It was not always called the City of Lemon Grove. The land once belonged to the Kumeyaay. With the establishment of the Mission San Diego de Alcalá, it became mission land. With the fall of the missions, it became a Mexican rancho. Then gold was discovered in California, and the long march to community and cityhood began.
The City of Lemon Grove began as an idea.
In the late 1800s, sheep rancher Robert Allison realized that citrus bearing trees grew well in the rich soil and temperate climate of this San Diego coastal mesa. Credited with coining the City’s enduring slogan in 1925, merchant Tony Sonka called it the “Best Climate on Earth.”
When the railroad arrived in 1888, developing orchards made economic sense. Joseph Allison, the son of Robert Allison, builds the first flume in 1891, bringing water to the land. A year later, he files a subdivision map for “Lemon Grove.” A packing house, a train station, a store and a post office quickly follow. By 1895 acres of citrus trees blanket the area.
Building a Community
Residents of the area who were linked by common enterprise and the name associated with their post office, banded together to build a community. Early organizations include the Lemon Grove Fruit Growers Association and the Lemon Grove School District. The First Congregational Church was organized in 1894. The first church building – Atherton Chapel – was erected in 1897.
Municipal services were non-existent. Government meant the County of San Diego. It was based miles away in Old Town or Horton’s Addition. The sheriff and courts were distant.
Lemon Grove’s first constable was appointed in 1903. Its first court came in 1913, but lasted only a short time due to lack of business.
The Good Era
From 1915 to 1930, Lemon Grove had a seat at the table. Lemon Grove resident Charles L. Good was a member of the San Diego County Board of Supervisors. Handsome and personable, Dr. Good was a political natural. Holding office for 16 years, he recognized the need for better roads and bridges. He traversed his district by wagon and automobile, and experienced what he called the “spine-jarring” state of the roads. By 1918 he had overseen construction of 34 bridges, miles of roads, and declared that on his watch, roads would be “kept in the best possible shape.” His campaign slogan was “Good’s good roads.”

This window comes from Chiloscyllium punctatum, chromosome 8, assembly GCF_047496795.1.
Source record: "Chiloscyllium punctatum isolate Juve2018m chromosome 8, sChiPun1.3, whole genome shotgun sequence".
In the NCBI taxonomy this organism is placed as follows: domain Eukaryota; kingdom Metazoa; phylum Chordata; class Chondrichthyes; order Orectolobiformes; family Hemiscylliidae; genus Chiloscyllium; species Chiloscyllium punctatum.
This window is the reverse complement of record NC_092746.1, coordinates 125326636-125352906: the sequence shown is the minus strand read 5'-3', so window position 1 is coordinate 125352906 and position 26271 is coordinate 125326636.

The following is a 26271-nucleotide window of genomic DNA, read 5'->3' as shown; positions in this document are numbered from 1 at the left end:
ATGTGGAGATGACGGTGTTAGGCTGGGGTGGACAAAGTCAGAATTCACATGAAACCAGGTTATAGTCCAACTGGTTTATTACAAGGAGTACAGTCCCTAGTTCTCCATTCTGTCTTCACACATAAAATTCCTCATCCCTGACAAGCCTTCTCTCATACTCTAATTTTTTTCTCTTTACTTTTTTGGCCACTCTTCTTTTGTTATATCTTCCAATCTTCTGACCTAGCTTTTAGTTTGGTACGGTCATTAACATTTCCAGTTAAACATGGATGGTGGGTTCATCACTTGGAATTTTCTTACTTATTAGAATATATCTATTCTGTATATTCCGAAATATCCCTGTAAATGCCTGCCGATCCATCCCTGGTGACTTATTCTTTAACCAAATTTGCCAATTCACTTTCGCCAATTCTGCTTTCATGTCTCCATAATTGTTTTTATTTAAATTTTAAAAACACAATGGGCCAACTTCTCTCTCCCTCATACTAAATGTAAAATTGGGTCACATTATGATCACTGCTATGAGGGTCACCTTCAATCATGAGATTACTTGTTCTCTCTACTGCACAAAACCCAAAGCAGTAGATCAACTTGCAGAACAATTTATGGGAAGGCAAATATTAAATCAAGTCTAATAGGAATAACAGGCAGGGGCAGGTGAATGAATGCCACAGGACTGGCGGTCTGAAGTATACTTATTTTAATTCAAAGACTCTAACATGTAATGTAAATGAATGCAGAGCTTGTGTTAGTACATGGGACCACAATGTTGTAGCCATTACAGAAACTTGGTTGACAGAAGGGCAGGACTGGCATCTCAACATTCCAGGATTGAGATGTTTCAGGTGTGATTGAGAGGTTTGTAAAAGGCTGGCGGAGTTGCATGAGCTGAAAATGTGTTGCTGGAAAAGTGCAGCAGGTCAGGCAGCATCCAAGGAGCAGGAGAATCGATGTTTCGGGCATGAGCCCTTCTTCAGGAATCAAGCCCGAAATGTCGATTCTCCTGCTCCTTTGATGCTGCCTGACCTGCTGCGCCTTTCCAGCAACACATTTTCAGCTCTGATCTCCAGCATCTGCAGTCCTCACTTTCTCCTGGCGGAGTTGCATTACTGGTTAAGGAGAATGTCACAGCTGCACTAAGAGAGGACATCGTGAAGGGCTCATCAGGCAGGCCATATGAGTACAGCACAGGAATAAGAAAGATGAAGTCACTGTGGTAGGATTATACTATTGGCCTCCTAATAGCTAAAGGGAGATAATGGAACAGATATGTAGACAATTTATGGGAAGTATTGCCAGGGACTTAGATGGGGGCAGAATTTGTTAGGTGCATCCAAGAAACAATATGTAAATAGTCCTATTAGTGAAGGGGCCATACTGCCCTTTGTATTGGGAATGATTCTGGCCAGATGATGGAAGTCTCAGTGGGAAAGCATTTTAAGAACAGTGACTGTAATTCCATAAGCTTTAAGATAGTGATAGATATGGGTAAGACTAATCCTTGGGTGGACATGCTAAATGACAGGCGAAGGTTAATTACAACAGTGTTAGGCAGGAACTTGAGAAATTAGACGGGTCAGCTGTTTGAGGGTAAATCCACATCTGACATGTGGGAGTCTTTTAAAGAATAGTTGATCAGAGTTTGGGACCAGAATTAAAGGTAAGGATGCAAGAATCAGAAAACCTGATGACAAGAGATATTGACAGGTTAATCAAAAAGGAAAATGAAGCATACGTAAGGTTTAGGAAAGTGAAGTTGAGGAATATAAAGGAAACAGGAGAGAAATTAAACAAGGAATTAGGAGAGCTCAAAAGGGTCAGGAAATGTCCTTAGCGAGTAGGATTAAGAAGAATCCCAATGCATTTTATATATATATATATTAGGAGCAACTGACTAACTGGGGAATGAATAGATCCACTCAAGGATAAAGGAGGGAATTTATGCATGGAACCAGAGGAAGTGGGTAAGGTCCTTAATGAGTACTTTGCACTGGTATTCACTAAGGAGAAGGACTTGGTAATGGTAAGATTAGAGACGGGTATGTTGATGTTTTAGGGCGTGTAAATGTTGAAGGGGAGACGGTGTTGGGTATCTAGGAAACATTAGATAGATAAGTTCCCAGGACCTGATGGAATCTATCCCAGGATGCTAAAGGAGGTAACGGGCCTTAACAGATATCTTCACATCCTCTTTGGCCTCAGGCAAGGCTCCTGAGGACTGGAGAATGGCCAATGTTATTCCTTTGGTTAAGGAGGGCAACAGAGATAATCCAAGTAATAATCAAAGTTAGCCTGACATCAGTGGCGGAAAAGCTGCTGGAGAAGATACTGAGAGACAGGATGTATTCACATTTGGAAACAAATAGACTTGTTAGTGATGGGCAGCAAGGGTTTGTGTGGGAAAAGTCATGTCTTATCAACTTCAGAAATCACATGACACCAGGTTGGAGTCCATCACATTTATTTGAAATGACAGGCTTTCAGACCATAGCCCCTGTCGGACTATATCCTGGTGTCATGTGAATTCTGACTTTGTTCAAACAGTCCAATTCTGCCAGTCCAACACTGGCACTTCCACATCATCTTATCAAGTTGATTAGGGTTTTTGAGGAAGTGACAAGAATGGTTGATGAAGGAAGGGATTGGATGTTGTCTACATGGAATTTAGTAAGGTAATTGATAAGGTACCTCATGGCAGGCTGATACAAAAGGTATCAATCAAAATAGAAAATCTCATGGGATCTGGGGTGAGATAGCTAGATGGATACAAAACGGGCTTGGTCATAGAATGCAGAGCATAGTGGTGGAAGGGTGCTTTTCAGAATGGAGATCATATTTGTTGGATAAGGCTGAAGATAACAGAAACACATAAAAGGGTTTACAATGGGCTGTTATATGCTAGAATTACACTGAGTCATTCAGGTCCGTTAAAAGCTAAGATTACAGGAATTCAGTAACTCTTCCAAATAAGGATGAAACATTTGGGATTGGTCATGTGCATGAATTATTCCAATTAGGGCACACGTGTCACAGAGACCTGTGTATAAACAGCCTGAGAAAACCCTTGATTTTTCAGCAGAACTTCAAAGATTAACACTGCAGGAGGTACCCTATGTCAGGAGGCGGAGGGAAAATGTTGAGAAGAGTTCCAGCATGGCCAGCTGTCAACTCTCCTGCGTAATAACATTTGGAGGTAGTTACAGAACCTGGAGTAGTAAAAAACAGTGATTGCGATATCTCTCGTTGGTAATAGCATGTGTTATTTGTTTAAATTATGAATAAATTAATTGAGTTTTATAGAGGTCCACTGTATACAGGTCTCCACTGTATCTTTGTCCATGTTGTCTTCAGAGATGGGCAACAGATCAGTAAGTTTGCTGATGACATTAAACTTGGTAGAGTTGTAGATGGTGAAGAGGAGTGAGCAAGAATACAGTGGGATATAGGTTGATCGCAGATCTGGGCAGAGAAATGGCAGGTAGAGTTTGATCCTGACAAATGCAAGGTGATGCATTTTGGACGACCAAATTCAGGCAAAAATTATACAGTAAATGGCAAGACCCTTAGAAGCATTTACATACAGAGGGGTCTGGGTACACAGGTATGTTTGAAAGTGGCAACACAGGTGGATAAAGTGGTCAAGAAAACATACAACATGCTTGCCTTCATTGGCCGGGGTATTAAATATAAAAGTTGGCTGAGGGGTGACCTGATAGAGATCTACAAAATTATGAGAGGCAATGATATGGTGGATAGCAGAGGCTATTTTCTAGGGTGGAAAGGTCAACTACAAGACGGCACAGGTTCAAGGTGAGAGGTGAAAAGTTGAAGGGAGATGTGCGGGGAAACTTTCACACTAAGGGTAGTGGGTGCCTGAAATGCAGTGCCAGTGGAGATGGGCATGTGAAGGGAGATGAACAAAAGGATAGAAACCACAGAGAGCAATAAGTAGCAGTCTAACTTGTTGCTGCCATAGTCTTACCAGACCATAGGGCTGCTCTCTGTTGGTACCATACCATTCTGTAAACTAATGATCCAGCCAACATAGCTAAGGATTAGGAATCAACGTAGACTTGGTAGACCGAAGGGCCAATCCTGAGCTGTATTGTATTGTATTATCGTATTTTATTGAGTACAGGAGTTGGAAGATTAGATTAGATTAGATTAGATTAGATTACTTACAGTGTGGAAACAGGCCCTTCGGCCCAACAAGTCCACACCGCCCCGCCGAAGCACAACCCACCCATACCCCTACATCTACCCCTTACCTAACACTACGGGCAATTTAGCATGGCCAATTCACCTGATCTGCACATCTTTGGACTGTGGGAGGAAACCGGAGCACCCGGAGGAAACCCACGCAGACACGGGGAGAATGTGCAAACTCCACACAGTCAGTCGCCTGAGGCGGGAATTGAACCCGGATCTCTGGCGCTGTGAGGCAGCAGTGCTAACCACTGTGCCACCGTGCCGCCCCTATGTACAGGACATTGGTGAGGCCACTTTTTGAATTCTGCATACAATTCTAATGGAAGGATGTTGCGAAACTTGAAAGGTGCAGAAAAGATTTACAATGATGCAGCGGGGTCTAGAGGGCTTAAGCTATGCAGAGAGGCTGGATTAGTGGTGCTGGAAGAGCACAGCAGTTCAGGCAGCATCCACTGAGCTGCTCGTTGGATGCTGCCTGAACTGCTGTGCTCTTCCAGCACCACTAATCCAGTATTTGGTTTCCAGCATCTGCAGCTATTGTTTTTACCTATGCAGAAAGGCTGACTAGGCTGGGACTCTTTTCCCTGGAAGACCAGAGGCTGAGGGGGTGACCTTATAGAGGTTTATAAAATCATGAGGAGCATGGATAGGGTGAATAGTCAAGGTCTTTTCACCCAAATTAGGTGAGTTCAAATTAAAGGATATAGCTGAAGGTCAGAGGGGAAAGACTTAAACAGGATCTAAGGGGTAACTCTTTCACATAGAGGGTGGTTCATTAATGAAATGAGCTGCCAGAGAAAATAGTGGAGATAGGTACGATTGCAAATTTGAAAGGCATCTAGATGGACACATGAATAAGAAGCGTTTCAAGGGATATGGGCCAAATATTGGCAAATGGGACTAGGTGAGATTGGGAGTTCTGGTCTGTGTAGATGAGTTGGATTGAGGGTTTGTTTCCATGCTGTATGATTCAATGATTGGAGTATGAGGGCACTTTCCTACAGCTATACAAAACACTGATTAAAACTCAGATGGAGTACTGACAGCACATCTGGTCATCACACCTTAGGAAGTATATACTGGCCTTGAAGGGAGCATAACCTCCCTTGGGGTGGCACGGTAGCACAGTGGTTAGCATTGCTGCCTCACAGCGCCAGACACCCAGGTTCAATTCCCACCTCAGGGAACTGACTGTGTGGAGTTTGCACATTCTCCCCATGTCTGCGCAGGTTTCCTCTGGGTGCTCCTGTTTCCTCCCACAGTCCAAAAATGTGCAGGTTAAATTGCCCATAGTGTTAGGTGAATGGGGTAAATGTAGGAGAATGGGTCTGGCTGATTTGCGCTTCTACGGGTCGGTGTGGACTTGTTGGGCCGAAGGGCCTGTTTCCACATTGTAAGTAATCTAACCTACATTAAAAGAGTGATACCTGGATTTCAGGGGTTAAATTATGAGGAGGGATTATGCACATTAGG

The Good era saw the rise of community organizations. The “first annual Lemon Grove Products Exhibit” is organized by the Civic League. Lemon Grove’s second attempt at forming a Chamber of Commerce takes hold. The Forward Club (part of the Women’s Club movement) builds a large clubhouse that becomes the social center of the community.
Fire service was handled by the forestry department, but there were only six telephones in town to call for help. There was no local fire service until 1925, when payment of $7.50 got you a fire hydrant in front of your house. Volunteer firemen were paid $2 per fire response. The stock market crash of 1929 spelled the end of the volunteer fire department. It would be 21 years before the residents of Lemon Grove would form another fire district.
In 1928, Lemon Grove’s Main Street is paved.
After the Wars
The post World War II era brings prosperity and change to Lemon Grove. Orchards were plowed under, and suburban development took their place. The United States Navy became a force in the natural harbor of San Diego, and many young sailors and Marines decided to put down roots and stay.
To accommodate development, the City of San Diego began annexing nearby areas. Lemon Grove lost Encanto, and later College Grove. The County of San Diego controlled Lemon Grove land use decisions, but was often slow to respond to the area’s needs.
This led to a series of incorporation attempts by the residents of Lemon Grove. The first attempt came in 1955. It failed. The second came in 1958. It lost by 513 votes. The third attempt in 1964 went down to defeat.
The City of Lemon Grove Is Born
By the 1970s, Lemon Grove’s pioneers were gone. The torch passed to the doctors, lawyers, businessmen, and community boosters of the post-war era.
In April of 1975, the Citizens for the Incorporation of Lemon Grove was formed. Led by retired Navy Chief and local business owner Dell Lake, the committee represented a cross section of Lemon Grove. Their efforts were successful and in July of 1977, Lemon Grove became California’s 414th city.
The City took over fire protection from the Lemon Grove Fire Protection District. It took over sanitation and street lighting from the County. But it lost more territory in the bargain. It ceded lands north of Highway 94 – land once home to the Waite family farm and the old stone quarry – to the City of La Mesa.
In charge of its own destiny, the City of Lemon Grove recreated its historic train station. It moved city hall from temporary quarters to a remodeled Lemon Grove medical building. It established a redevelopment agency to attract new businesses, and to improve the appearance of its business district. It revitalized recreation facilities, and built a new park in the community’s civic center.
Today, the City of Lemon Grove is a vibrant community of some 26,000 residents. It exhibits “small town charm in the midst of metropolitan San Diego County.” It pays homage to its past by maintaining a small lemon orchard next to city hall. It proudly displays the 1928 “Big Lemon” in the center of town and it still boasts the “Best Climate on Earth.”
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